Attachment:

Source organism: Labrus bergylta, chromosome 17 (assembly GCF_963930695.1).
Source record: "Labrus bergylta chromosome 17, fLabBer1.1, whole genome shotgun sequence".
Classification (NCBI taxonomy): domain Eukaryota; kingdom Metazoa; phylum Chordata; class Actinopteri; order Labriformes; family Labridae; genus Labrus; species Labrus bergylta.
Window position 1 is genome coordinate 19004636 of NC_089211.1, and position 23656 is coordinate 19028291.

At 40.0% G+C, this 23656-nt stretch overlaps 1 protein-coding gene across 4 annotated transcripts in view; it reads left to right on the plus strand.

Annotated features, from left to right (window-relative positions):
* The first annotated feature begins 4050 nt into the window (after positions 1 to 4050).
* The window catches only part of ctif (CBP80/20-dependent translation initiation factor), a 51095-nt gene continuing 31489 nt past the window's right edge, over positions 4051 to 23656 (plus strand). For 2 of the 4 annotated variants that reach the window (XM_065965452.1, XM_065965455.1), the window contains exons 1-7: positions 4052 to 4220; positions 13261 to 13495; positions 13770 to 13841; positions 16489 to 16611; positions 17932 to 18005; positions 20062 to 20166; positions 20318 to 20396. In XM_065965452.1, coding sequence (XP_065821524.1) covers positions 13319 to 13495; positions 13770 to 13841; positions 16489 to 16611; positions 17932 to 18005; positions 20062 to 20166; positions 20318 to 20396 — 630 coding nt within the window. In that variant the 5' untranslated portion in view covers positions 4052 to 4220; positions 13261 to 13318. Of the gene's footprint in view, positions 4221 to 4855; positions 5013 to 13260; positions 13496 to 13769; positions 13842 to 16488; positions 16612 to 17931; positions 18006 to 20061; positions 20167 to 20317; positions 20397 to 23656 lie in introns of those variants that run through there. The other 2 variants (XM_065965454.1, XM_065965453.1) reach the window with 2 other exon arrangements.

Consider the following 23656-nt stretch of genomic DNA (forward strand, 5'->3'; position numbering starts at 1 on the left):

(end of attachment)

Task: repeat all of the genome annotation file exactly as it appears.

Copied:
Source organism: Labrus bergylta, chromosome 17 (assembly GCF_963930695.1).
Source record: "Labrus bergylta chromosome 17, fLabBer1.1, whole genome shotgun sequence".
Classification (NCBI taxonomy): domain Eukaryota; kingdom Metazoa; phylum Chordata; class Actinopteri; order Labriformes; family Labridae; genus Labrus; species Labrus bergylta.
Window position 1 is genome coordinate 19004636 of NC_089211.1, and position 23656 is coordinate 19028291.

At 40.0% G+C, this 23656-nt stretch overlaps 1 protein-coding gene across 4 annotated transcripts in view; it reads left to right on the plus strand.

Annotated features, from left to right (window-relative positions):
* The first annotated feature begins 4050 nt into the window (after positions 1 to 4050).
* The window catches only part of ctif (CBP80/20-dependent translation initiation factor), a 51095-nt gene continuing 31489 nt past the window's right edge, over positions 4051 to 23656 (plus strand). For 2 of the 4 annotated variants that reach the window (XM_065965452.1, XM_065965455.1), the window contains exons 1-7: positions 4052 to 4220; positions 13261 to 13495; positions 13770 to 13841; positions 16489 to 16611; positions 17932 to 18005; positions 20062 to 20166; positions 20318 to 20396. In XM_065965452.1, coding sequence (XP_065821524.1) covers positions 13319 to 13495; positions 13770 to 13841; positions 16489 to 16611; positions 17932 to 18005; positions 20062 to 20166; positions 20318 to 20396 — 630 coding nt within the window. In that variant the 5' untranslated portion in view covers positions 4052 to 4220; positions 13261 to 13318. Of the gene's footprint in view, positions 4221 to 4855; positions 5013 to 13260; positions 13496 to 13769; positions 13842 to 16488; positions 16612 to 17931; positions 18006 to 20061; positions 20167 to 20317; positions 20397 to 23656 lie in introns of those variants that run through there. The other 2 variants (XM_065965454.1, XM_065965453.1) reach the window with 2 other exon arrangements.

Consider the following 23656-nt stretch of genomic DNA (forward strand, 5'->3'; position numbering starts at 1 on the left):